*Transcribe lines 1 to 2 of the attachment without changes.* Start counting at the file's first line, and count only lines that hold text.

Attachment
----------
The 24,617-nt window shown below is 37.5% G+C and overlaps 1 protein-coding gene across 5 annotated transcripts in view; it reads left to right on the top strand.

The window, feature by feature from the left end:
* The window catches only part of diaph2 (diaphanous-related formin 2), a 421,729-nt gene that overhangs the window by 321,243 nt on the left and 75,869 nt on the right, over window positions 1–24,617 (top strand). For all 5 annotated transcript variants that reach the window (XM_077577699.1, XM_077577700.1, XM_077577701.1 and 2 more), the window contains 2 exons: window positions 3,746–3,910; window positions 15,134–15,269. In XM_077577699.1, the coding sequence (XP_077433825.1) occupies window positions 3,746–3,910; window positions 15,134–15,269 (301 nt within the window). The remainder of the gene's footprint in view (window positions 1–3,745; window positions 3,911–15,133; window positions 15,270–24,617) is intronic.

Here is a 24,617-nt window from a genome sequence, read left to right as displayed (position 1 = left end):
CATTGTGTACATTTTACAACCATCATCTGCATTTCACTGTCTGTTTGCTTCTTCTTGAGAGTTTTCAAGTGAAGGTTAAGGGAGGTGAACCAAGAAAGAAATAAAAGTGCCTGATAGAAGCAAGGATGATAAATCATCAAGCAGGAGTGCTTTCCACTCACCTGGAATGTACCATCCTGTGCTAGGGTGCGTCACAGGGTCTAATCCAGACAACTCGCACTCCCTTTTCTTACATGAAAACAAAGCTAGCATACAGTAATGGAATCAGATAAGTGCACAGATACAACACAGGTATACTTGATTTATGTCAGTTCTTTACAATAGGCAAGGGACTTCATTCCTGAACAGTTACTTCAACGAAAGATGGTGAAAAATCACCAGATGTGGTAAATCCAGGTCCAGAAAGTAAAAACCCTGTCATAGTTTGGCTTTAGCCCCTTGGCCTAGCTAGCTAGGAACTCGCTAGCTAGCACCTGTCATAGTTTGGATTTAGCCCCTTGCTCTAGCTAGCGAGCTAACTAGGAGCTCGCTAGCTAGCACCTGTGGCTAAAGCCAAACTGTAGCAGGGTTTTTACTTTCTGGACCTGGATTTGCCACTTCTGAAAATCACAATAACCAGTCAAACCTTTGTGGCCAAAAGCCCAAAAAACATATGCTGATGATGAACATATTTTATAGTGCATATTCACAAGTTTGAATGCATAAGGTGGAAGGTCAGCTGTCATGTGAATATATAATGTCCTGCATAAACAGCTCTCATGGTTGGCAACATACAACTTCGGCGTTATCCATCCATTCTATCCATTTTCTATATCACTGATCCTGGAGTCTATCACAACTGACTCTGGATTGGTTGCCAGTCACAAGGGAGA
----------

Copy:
The 24,617-nt window shown below is 37.5% G+C and overlaps 1 protein-coding gene across 5 annotated transcripts in view; it reads left to right on the top strand.

The window, feature by feature from the left end: